Monday, June 21, 2010

"A Matter of Life and Death"

If you're looking for a John D MacDonald short story with absolutely nothing to recommend itself (I know... why would you?), look no further than "A Matter of Life and Death." Published in the June 14, 1953 issue of the Sunday newspaper supplement This Week, the brief 1,750-word piece is one of MacDonald patented family vignettes, featuring his typical suburban family-of-four addressing some typically overblown "crisis" that is happily resolved once the father realizes what a fool he has been. The difference in "A Matter of Life and Death" is that the "crisis" is not comedic in nature and, for once, the foolish parent is the mother. The story was the second This Week tale to be published in 1953, the first time since 1950 that MacDonald had more than one This Week story in a given year, and from this point forward his stories would appear in the magazine several times each year, up until 1958 when he took a four year vacation after writing "Man in a Trap."

The crisis in "A Matter of Life and Death" is Yo-Boy, or more specifically, what to do about Yo-Boy. The family dog is getting long in the tooth and now spends most of each day sleeping in a heap on the kitchen hearth. He's too lethargic to play, stinks like "five Egyptian rug merchants," and snores like a buzz-saw. It takes all the effort he can muster to simply raise his tail before letting it flop back down on the floor. Mother Miriam has had enough, and she broaches the subject with her husband Norris. Afraid to come straight out with the suggestion of putting the dog to sleep, Miriam simply says that they need to "do something," and Norris never does understand what she is driving at until she comes straight out with it.

"I mean, Norrie, that there has be an end to sentimentality. There's no pleasure in him. It's been years since he played with the children. They pet him about once a month. He's got about three teeth in his head. I think it would be the kind thing to do. Really."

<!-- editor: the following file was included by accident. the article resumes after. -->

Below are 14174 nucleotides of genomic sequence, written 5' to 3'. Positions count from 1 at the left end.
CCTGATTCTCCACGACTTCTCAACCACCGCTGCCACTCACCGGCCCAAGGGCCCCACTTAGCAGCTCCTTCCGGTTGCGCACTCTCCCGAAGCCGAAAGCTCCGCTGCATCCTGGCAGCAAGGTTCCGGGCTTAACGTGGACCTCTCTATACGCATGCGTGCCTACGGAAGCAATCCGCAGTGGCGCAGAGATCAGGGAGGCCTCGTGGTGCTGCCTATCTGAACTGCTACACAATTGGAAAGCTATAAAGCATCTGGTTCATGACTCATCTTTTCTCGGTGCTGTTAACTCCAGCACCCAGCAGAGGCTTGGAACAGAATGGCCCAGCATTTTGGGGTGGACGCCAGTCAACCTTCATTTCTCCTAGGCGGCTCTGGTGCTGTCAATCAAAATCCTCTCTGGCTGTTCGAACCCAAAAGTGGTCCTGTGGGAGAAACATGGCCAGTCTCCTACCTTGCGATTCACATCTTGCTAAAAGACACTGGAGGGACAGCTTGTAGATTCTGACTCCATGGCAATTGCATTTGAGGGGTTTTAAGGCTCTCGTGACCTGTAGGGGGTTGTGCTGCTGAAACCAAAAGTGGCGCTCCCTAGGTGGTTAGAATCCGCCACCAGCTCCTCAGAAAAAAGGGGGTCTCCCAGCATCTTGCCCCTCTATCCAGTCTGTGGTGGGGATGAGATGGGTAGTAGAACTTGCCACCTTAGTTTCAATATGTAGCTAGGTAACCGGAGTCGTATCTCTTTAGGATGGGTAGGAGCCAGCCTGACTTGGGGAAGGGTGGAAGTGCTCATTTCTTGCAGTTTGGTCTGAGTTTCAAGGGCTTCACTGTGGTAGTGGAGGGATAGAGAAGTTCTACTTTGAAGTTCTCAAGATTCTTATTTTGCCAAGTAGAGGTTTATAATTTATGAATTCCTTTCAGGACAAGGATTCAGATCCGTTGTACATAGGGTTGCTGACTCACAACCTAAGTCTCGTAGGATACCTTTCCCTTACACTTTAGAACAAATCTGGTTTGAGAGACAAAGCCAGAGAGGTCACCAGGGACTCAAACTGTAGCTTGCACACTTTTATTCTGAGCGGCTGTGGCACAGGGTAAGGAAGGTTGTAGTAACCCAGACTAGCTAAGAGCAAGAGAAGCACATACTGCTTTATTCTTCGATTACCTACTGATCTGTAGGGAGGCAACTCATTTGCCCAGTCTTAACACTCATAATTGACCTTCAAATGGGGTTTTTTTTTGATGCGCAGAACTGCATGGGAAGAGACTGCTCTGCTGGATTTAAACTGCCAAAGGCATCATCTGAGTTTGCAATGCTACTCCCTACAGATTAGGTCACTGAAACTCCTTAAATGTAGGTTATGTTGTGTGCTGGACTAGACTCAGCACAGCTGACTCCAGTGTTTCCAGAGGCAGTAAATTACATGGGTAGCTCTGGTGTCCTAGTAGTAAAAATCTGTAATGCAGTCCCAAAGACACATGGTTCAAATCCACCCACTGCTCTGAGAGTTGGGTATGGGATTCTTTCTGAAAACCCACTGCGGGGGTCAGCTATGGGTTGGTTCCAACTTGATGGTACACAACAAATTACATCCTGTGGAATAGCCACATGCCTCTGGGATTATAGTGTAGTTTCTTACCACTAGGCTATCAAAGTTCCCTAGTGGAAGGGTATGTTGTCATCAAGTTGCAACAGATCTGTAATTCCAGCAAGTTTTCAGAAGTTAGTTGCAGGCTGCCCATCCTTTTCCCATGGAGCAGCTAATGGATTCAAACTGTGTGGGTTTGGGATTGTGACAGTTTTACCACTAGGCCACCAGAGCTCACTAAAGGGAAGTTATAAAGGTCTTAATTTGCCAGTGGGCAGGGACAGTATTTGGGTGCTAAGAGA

Norrie, of course, objects, but Miriam is adamant and eventually gets her point across. They decide that they will announce the decision to their two children over dinner that evening, sure that the kids -- who typically ignore Yo-Boy now -- will agree and enthusiastically support the purchase of a new puppy. Once the subject of Yo-Boy is brought up, the kids' comments consist mainly of remarks about how bad the dog smells and how loudly he snores. But when Norrie announces that he and Miriam have decided to take Yo-Boy "to the vet," ten-year-old Chucky's eyes widen and he asks, "K-kill him? You mean kill him?" He puts his spoon down and solemnly asks to be excused, just as desert is about to be served (!) He is excused and his younger sister Alice runs after him, "making a sound like a very small clogged drain." Miriam insists that the children are just "being dramatic," but Norrie isn't so sure, and once the dishes are done they go upstairs to Chucky's room and talk with him.

This story is competently written and it ends with a bit of child-like wisdom and a comic remark from Miriam, but I'm not really sure I want to be reading John D MacDonald channeling Albert Payson Terhune. The author was himself a pet-lover, although his dog-owing days were limited to his youth and he preferred the company of cats to the less independent cur. As I've written before, these early This Week stories, all framed from the same template, are briefly interesting but have little lasting value outside of showing MacDonald as an all-around craftsman who could write a story in almost any genre. His strengths lay not in these sappy homilies but in the world of crime, suspense and real-world problems.

For the completest only, "A Matter of Life and Death" has yet to be anthologized.

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